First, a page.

Creating Games Worth Bidding For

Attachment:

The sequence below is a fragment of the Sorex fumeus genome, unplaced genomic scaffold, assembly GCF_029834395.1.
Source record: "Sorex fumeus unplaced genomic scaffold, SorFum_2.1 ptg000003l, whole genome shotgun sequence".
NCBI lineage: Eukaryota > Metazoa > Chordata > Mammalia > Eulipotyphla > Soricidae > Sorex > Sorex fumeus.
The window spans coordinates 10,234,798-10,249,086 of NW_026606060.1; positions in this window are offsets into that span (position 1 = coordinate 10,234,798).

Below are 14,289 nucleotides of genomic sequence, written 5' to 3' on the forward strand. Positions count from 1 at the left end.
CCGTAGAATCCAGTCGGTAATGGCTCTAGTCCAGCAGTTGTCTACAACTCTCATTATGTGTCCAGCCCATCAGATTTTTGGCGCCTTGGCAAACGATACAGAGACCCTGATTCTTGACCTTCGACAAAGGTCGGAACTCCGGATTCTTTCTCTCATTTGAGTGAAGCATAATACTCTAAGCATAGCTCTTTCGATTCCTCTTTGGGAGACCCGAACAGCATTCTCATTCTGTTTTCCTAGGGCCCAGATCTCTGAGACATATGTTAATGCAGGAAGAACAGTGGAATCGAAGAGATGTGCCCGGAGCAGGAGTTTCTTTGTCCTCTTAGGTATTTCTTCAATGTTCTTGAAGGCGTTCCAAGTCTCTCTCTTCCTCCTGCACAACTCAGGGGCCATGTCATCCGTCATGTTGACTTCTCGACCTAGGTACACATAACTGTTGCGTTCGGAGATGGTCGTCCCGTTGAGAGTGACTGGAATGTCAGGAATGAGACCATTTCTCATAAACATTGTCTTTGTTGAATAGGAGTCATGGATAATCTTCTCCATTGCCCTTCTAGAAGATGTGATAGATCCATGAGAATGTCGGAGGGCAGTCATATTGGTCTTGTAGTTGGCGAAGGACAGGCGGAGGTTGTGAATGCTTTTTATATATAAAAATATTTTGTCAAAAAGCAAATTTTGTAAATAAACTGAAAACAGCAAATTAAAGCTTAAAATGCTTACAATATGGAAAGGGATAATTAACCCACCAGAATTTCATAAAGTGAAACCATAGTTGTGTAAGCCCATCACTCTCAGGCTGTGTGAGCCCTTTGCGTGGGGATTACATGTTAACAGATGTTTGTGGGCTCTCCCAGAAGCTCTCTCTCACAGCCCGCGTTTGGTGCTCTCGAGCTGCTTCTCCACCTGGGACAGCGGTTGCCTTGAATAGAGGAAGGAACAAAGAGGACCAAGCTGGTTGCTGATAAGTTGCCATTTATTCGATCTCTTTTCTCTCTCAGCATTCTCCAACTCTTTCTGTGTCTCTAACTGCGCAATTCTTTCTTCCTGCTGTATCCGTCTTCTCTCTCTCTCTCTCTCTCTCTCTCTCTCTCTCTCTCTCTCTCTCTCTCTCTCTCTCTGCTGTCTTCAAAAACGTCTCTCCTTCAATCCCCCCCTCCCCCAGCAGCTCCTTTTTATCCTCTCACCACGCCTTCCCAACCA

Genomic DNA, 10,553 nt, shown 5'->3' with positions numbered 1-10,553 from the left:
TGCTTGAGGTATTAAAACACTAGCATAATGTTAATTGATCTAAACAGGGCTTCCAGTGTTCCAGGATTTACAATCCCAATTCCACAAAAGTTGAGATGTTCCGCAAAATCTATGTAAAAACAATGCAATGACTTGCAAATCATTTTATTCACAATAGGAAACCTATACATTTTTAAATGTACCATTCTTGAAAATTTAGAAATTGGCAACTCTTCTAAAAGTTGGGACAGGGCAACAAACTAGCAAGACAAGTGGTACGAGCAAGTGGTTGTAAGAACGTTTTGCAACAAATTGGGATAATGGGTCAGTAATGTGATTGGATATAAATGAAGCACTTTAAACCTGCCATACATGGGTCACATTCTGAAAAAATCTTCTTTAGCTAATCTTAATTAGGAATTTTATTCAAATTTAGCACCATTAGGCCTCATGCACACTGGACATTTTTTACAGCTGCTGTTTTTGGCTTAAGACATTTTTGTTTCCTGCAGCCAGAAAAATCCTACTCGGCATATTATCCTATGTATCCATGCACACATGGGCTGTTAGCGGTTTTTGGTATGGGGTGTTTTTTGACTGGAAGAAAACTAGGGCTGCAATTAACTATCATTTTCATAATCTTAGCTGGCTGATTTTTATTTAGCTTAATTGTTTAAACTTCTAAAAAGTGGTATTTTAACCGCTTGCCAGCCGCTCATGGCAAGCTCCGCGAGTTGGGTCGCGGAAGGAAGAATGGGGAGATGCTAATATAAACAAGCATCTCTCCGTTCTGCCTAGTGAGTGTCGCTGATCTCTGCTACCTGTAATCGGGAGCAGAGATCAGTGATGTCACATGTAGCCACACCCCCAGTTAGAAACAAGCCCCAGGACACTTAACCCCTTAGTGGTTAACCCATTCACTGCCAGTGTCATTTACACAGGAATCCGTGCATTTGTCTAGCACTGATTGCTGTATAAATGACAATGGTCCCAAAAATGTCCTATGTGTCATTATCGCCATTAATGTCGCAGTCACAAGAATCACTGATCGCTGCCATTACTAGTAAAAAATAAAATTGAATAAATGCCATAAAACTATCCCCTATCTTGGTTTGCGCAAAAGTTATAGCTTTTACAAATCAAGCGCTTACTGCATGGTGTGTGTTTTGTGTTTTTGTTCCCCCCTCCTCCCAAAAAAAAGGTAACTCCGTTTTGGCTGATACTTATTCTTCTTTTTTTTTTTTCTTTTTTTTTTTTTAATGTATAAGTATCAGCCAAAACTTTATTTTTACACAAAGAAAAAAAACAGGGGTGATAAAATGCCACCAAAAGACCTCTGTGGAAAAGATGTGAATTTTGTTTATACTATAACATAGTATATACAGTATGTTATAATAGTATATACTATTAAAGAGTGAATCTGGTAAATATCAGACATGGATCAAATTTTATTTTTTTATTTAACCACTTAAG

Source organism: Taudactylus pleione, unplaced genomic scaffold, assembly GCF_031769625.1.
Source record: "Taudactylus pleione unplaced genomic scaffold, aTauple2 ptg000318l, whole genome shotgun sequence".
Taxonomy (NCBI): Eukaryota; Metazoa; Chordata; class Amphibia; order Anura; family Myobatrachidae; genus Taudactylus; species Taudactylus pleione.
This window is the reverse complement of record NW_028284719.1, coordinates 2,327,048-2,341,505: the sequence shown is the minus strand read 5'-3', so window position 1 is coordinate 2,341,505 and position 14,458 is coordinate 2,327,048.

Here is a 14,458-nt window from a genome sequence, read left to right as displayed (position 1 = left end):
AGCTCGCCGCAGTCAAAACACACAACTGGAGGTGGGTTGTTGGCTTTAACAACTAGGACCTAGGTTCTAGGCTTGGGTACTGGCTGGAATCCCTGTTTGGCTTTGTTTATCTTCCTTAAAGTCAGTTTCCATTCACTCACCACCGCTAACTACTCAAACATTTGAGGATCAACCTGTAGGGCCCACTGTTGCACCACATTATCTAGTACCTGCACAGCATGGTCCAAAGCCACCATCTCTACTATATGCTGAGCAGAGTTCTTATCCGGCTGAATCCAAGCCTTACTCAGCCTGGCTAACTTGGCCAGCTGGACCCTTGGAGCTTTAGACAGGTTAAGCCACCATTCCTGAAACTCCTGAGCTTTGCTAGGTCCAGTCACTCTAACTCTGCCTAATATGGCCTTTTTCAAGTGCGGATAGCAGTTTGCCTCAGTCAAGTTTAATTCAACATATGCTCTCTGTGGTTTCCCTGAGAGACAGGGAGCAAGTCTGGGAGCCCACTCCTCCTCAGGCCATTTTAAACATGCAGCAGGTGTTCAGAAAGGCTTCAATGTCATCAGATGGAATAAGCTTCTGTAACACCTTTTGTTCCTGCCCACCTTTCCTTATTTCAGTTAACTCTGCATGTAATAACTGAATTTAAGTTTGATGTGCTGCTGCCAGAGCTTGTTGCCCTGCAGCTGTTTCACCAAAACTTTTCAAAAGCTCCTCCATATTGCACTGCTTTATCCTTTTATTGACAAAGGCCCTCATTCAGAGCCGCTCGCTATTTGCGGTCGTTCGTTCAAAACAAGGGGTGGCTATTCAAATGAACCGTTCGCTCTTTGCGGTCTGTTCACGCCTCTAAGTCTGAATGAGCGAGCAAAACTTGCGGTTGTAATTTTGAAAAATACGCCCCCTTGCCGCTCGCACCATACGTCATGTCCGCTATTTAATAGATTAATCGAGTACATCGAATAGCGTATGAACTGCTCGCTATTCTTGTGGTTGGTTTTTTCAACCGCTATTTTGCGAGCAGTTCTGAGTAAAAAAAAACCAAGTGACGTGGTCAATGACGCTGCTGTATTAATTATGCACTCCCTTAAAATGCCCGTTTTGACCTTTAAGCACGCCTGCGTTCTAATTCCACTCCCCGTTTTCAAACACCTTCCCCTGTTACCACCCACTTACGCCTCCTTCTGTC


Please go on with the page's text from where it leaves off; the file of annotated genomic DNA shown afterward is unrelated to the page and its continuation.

Until recently a heavily contested process, the International Olympic Committee has run into difficulty attracting qualified cities willing to host the Olympic Games. Since the 2008 global financial crisis, twelves cities have withdrawn bids due to local referendums or pressure from local groups over the rising costs of hosting the Games or a desire to spend public funds elsewhere. This has left only two candidates remaining by the time the vote was held in the last three award cycles, and three candidates the two cycles prior. In response, the IOC has created a new process focused on working with cities, regions, and even nations to develop host bids which are in line with ongoing policy and development goals, and which will leave a positive legacy after the Games. Using the 2012 Summer Olympic Games in London as a model, I examine whether these changes will be sufficient to deliver the IOC the host cities it is looking for; in short, whether such cities are likely to find the new process worth their time and money.